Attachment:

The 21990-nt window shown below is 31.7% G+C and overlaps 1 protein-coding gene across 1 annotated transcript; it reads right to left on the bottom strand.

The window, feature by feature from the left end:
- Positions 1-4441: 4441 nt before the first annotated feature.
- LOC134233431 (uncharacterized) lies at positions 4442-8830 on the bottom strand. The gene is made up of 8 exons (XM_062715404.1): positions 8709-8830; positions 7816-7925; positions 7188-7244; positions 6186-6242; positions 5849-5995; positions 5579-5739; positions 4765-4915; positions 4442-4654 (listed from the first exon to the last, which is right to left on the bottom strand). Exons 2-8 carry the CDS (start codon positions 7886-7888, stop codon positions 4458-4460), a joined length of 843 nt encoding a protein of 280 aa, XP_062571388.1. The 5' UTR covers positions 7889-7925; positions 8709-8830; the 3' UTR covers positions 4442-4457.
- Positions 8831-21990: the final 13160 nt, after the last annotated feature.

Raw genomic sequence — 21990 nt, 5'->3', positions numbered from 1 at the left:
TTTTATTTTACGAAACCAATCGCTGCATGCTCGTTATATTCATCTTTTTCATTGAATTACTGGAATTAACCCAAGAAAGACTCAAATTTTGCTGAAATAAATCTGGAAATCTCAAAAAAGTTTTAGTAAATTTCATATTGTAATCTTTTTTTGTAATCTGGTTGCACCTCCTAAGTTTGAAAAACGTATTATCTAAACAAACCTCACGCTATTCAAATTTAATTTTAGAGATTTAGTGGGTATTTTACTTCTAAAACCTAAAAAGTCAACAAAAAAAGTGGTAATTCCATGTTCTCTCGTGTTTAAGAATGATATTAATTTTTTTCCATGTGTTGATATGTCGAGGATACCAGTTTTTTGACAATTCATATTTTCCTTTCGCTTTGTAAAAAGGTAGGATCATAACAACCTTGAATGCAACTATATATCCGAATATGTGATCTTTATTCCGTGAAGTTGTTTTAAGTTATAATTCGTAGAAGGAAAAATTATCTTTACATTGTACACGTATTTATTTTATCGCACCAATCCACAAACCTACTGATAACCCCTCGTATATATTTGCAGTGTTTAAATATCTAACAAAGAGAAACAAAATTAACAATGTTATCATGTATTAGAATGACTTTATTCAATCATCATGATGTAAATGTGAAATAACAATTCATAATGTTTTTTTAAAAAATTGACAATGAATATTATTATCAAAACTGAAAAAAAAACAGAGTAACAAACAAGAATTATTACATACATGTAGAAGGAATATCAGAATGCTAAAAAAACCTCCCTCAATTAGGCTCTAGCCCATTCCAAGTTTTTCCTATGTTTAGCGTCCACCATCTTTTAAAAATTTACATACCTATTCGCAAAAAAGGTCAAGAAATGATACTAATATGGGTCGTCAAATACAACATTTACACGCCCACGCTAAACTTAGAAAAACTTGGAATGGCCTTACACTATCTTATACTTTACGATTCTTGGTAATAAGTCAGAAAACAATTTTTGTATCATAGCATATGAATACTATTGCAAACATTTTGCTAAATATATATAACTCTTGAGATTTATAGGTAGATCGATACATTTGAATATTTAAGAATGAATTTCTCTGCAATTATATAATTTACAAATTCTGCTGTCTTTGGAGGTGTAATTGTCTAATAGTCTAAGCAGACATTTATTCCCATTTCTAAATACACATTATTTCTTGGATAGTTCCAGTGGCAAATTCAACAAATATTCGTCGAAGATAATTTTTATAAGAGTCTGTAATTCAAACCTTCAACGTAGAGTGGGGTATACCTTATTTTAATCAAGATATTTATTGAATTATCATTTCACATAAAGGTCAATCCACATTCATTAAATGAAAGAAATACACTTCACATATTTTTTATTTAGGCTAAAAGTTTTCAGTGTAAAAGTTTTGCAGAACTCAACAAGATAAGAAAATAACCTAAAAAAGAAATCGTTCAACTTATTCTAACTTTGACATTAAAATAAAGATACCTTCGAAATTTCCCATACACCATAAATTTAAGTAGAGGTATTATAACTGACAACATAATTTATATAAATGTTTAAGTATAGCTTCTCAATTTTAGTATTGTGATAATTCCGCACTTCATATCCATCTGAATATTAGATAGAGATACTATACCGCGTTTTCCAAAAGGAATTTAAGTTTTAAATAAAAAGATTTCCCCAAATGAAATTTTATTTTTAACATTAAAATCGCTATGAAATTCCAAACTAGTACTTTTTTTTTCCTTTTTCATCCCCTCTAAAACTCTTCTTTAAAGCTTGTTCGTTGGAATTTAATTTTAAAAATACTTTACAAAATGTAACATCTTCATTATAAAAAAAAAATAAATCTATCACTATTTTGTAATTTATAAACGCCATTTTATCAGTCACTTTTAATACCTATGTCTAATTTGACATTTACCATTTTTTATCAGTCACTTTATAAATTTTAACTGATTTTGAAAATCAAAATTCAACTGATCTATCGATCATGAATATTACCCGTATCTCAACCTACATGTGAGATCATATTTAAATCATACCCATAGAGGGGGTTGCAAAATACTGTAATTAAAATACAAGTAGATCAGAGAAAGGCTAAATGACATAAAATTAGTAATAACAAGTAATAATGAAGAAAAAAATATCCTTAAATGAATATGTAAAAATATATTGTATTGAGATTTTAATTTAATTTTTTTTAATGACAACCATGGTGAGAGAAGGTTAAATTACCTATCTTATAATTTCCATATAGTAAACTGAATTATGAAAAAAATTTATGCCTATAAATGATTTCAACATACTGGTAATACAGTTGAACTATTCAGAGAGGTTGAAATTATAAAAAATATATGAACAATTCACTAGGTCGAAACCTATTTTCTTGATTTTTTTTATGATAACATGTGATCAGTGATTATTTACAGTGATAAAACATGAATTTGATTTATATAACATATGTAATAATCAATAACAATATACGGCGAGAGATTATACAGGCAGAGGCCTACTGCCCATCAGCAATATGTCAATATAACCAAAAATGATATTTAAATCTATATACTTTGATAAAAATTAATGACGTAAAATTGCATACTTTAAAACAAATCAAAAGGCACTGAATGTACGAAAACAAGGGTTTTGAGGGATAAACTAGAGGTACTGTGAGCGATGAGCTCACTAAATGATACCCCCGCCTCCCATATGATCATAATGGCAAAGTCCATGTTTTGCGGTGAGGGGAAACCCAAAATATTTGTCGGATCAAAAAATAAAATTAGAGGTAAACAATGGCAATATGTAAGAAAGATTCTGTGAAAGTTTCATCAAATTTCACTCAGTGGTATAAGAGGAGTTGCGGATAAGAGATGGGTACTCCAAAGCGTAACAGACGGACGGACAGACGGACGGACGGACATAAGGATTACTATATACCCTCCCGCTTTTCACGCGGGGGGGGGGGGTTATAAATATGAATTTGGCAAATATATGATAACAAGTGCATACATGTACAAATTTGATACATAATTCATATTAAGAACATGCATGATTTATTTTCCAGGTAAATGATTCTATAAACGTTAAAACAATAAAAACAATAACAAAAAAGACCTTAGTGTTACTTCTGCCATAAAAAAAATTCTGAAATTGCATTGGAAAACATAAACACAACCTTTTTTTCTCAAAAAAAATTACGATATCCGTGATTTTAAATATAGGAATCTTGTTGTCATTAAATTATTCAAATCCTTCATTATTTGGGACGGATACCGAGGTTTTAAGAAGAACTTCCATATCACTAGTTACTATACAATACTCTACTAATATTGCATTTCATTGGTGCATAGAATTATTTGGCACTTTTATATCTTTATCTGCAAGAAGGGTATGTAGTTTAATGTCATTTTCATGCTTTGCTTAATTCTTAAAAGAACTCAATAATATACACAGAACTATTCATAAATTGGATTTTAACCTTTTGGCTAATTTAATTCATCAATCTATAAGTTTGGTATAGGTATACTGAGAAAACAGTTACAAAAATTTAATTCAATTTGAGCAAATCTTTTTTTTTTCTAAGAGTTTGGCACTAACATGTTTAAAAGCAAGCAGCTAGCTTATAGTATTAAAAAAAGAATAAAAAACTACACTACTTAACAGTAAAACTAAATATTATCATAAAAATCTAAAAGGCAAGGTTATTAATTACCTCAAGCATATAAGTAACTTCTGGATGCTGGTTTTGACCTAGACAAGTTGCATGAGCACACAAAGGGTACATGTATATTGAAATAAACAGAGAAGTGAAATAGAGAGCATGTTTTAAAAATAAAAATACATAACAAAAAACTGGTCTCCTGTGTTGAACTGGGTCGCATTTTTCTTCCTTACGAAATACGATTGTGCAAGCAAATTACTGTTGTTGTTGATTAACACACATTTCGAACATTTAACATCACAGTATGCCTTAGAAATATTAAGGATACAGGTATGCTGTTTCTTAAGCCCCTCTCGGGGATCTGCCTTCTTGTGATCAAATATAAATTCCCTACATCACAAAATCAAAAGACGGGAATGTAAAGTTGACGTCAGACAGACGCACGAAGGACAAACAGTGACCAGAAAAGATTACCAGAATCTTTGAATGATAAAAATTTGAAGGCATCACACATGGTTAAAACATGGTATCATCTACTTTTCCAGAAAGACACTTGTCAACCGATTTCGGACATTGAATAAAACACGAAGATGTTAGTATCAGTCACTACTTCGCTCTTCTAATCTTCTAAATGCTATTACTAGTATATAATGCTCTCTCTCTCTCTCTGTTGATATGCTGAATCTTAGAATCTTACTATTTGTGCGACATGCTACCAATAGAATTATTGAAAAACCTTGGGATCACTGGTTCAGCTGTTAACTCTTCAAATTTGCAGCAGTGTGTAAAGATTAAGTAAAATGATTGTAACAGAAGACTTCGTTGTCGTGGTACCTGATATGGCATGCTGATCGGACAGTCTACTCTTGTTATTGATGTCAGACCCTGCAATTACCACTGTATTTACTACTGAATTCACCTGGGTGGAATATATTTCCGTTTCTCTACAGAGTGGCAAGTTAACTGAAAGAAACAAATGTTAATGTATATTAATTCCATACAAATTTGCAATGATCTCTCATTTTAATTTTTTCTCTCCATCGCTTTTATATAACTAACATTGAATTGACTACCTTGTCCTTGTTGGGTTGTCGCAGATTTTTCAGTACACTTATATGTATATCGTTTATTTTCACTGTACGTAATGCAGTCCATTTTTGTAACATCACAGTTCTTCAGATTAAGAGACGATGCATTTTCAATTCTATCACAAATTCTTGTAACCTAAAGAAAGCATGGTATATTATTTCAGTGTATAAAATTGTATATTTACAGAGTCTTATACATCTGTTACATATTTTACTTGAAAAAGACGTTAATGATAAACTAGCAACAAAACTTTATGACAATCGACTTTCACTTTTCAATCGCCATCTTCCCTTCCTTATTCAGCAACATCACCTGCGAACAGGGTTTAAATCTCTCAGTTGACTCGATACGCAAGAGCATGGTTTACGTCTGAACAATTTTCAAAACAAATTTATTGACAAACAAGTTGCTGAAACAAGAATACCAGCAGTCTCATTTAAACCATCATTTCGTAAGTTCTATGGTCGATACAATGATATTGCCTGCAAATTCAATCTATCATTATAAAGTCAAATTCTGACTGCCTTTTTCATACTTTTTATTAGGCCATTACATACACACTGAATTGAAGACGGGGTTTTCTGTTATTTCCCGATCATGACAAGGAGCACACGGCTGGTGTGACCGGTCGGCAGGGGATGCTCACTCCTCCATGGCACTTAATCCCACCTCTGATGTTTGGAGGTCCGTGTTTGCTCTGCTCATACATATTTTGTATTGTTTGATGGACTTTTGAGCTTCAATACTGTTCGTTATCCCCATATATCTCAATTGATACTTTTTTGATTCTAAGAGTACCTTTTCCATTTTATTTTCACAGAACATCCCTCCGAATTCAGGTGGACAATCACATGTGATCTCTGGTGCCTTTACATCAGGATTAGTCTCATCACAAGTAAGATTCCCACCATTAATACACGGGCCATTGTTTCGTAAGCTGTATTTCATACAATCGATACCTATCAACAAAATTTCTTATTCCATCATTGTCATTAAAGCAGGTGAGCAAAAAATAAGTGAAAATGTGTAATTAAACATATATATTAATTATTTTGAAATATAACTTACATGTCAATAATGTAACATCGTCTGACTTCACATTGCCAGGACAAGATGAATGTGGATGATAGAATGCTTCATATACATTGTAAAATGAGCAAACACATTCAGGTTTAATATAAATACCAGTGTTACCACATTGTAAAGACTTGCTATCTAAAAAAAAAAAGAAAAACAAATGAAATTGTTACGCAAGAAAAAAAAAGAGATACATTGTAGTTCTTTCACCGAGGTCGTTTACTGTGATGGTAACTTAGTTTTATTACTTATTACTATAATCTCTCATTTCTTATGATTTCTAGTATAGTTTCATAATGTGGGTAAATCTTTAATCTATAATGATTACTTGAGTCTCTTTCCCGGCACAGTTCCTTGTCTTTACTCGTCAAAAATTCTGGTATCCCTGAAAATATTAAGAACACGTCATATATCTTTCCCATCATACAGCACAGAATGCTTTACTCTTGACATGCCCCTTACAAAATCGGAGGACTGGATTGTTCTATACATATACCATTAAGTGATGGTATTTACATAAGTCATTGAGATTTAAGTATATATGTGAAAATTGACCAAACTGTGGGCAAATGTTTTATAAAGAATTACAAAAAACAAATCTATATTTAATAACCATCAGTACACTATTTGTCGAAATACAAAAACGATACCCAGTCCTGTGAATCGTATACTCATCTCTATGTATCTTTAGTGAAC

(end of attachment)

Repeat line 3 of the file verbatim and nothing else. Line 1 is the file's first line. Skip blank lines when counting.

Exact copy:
- Positions 1-4441: 4441 nt before the first annotated feature.